Moreover, there is absolutely no evidence in the record of an agreement between Appellant and any other person. The jury acquitted Appellant's codefendant (Nunez-Abarca, the passenger in the truck Appellant drove) of both possession and conspiracy charges. Therefore, if the jury acquitted Nunez-Abarca of conspiracy, then Appellant must have conspired with someone "known or unknown," as alleged in boilerplate form in the indictment. There is nothing in the record, however, to support this proposition. See United States v. Patterson, 678 F.2d 774, 780-81 (9th Cir. 1982) (discussing general rule that acquittal of all but one of the alleged conspirators requires acquittal of the remaining defendant, unless indictment refers to unknown persons as coconspirators and the government supplies evidence to support a charge that the defendant conspired with the unknown persons). The Government's attempt at oral argument to claim that Appellant conspired with someone named "Juan" is not only unconvincing, but it is inconsistent with the Government's presentation at the trial.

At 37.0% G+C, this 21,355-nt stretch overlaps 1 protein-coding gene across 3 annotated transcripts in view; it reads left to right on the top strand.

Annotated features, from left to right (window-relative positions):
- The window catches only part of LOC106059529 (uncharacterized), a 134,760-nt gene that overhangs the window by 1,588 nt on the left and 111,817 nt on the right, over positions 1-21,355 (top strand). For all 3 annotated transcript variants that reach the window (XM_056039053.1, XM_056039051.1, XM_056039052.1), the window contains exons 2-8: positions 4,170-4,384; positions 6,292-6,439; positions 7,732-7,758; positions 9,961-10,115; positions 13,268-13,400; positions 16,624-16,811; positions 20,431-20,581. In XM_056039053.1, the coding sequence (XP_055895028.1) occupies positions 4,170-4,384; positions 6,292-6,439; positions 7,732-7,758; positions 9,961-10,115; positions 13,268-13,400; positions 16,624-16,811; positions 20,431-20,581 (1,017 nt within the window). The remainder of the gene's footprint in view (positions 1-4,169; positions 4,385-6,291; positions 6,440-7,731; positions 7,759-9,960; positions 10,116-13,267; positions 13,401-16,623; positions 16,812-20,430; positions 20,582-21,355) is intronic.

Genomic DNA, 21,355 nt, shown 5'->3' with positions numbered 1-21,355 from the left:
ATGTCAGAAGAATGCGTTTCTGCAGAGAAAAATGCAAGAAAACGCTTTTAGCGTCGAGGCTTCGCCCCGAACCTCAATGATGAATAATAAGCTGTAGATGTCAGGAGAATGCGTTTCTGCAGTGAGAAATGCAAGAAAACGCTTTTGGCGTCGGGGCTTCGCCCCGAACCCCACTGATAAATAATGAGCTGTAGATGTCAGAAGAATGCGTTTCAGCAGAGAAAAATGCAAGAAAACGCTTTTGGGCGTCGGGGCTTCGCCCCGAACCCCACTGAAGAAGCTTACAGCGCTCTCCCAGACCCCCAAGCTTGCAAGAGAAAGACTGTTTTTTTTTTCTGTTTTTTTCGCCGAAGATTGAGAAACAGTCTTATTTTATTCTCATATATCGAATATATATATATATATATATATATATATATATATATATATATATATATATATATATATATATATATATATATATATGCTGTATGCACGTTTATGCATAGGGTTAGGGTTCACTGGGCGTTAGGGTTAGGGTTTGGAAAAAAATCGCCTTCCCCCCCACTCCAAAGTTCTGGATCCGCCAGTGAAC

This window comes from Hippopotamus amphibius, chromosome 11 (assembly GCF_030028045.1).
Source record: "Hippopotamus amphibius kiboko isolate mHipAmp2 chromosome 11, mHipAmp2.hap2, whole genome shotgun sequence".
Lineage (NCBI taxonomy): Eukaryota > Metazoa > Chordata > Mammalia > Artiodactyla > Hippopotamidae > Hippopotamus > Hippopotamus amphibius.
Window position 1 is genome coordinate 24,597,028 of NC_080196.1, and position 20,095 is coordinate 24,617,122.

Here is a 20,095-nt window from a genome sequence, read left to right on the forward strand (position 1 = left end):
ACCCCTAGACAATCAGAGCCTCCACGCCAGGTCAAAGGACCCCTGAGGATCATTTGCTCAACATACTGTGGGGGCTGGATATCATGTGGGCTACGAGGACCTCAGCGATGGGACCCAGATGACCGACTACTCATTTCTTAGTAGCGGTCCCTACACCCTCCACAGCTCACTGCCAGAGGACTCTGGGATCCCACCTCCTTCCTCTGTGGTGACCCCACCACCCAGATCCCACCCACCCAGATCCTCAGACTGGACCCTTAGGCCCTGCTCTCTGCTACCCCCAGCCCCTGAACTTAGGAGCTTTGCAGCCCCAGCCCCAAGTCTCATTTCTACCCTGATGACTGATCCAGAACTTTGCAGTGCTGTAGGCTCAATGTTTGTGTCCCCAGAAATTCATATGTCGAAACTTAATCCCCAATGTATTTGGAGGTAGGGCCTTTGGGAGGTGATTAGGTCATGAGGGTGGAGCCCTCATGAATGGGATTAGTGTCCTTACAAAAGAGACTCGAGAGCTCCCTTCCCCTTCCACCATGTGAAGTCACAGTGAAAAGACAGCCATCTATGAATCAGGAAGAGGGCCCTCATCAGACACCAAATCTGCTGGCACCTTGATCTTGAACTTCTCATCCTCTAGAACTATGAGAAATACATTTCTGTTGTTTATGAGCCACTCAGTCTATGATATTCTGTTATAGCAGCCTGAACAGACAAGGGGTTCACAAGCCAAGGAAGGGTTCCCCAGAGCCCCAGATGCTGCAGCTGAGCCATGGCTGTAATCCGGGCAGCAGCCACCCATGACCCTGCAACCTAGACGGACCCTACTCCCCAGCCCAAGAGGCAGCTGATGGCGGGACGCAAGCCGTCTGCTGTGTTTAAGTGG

Next, the Government's contention that Appellant would not have been driving the truck laden with drugs "absent an agreement" with a major drug supplier ignores the obvious: If the drugs belonged to Appellant, he would not need an agreement with anyone to drive the truck.

Finally, we reject the Government's effort to shift the burden of proof to a defendant by arguing that a defendant's failure to produce evidence of methamphetamine manufacturing proves he must have conspired with someone else--the manufacturer.

We note that counsel for Appellant failed to make a motion under Fed. R.Crim. Proc. 29(c) for a judgment of acquittal after the jury convicted her client but acquitted his alleged coconspirator. At oral argument, Appellant's counsel candidly admitted she was unaware of the Patterson rule and the grounds for such a motion. Thus, we examine the issue for plain error under Fed. R.Crim. Proc. 52(b).